Cartographer: Wilhelm Lohrmann
Title: Topographie der sichtbaren Mondoberflaeche (Topography of the Visible Lunar Surface) Dresden: Auf Kosten des Verfassers, 1824.
25 sheets, hachure relief visualization and multiple gray shadings for albedo
1824 4 sheets
Size 227 × 227 mm
1878 Full atlas published by Julius Schmidt, reissued in 1892 Mondkarte in 25 Sectionen und 2 Erlauterungstafeln / Herausgegeben von Dr. J.F.Julius Schmidt. — Leipzig: Verlag von Johann Ambrosius Barth (Arthur Meiner),1878/92.
“Lohrmann was a professional cartographer and surveyor who undertook a lunar map based on his own micrometric measurements. Using a small Fraunhofer refractor, he determined the exact position of a number of control points on the moon, from which the positions of all other lunar features could be determined. He divided his map into 25 sections, and in 1824 he published the first four of these sections, along with an explanation of his methods. Although he worked for sixteen more years, and finished drawing all the sections, Lohrmann never did publish the remainder of the atlas. Fortunately, his great successor Julius Schmidt undertook to have the drawings engraved, and the complete Lohrmann atlas finally saw the light in 1878” (Source)
Full atlas available here
Reference map showing IAU nomenclature, south-up, orthographic projection.
Arthur DWG, Agnieray AP, Horvath RA, Wood CA, Chapman CR 1963 The System of Lunar Craters, Quadrant I. Communications of the Lunar and Planetary Laboratory, 2 (30).
Published in Communications of the Lunar and Planetary Laboratory 30, 40,50,70, 1963-66
Also available in the Moon Wiki
Legend (A2 sheet) (Source)
Photo: LPOD Sep15 2008.
Cartographer: H Percy Wilkins, “the last traditional selenographer”
Editions: Early edition with hand lettering, later editions with sans serif and grid.
South-up orientation. Orthographic projection.
60 inch map: 1924
200 inch map: 1930
300 inch map of the Moon First edition, 1946. Third edition, 1951, revisions in 1952, 1954.
25 map sheets, Scale 21.6 miles per inch.
Compiled from personal observations starting in 1909.
300-inch edition including polar and far side views. This image is compiled by H. Hargitai from the Strolling Astronomer publication (100 inch reduction).
A single sheet from the 200-inch edition.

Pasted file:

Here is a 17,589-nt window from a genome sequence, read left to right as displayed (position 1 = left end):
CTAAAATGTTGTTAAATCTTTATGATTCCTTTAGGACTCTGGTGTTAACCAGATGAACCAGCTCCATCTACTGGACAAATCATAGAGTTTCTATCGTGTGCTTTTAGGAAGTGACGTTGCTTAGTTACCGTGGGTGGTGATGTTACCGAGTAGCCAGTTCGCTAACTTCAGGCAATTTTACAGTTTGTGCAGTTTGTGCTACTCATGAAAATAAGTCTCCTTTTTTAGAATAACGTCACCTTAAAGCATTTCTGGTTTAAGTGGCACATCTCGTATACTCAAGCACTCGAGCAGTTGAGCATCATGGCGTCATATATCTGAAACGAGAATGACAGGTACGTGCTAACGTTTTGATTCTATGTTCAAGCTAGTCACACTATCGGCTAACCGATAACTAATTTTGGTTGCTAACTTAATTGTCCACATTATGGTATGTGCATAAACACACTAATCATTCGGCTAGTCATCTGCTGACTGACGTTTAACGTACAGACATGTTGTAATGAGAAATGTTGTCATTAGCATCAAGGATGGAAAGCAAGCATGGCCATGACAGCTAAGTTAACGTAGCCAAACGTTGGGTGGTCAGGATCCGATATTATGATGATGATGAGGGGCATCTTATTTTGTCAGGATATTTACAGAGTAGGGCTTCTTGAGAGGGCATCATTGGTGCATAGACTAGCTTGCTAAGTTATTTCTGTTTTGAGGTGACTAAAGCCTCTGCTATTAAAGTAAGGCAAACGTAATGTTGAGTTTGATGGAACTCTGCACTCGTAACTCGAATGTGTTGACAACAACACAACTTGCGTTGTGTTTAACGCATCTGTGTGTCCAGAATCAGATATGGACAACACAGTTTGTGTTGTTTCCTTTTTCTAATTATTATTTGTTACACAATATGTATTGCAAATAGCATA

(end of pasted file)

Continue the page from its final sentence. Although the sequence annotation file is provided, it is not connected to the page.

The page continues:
The 300-inch edition with north-up orientation. Neil Armstrong and Dr H P Wilkins at the Royal Geographical Society, London. (source)
Reduced edition 1952 (?) (Source)
Publication Date: 1971
Based on: the text about Martian nomenclature by T.L. MacDonald
Published in: T.L. MacDonald: The origins of Martian nomenclature. Icarus Volume 15, Issue 2, October 1971, Pages 233-240 Web access
Language of nomenclature: Latin
Original map caption:
“Martian nomenclature sketch map prepared by H. A.Wells for identifying regions on Mars as discussed in the text. The authority for the locations of named areas are as follows: G. V. Schiaparelli, Il Pianeta Marte, Milano (1893): P. Lowell, Annals of the Lowell Observatory, Vol I (1898), Vol. II (1900), Vol. III (1905); E. M. Antoniadi, La Planete Mars, Hermann, Paris (1930): and T. L. MacDonald in that order. Wherever an area was in question or lacking in the maps from these observers, MacDonald’s accounting of the location is used. Some area names disagree with: those in later maps by other observers and current compilations by the A.C.I.C.; however, since the above-mentioned observers are the primary sources and since, as a contemporary, MacDonald represents one of the final links directly to these observers’ modes of thought, this version of nomenclature location is considered by R. A. Wells to be the most accurate. The location of surface features by cartographic coordinates is, of course, only approximate since a definitive system has yet to be devised (the Mariner 6 and 7 photos are now being processed to obtain a highly accurate coordinate system). South is placed at the top and longitude increases to the West in accordance with “astronomical” convention and for ease in reading the text.”
This Moon Map for binoculars (“opera glass”) was published in Popular Science August 1887 issue.
Cartographer: Shiro Ebisawa
Based on Antoniadi (1930)
Comment: “This map is regarded, by the BAA Mars Section, as the standard reference for names, as the IAU map contains too few names to be of real use.”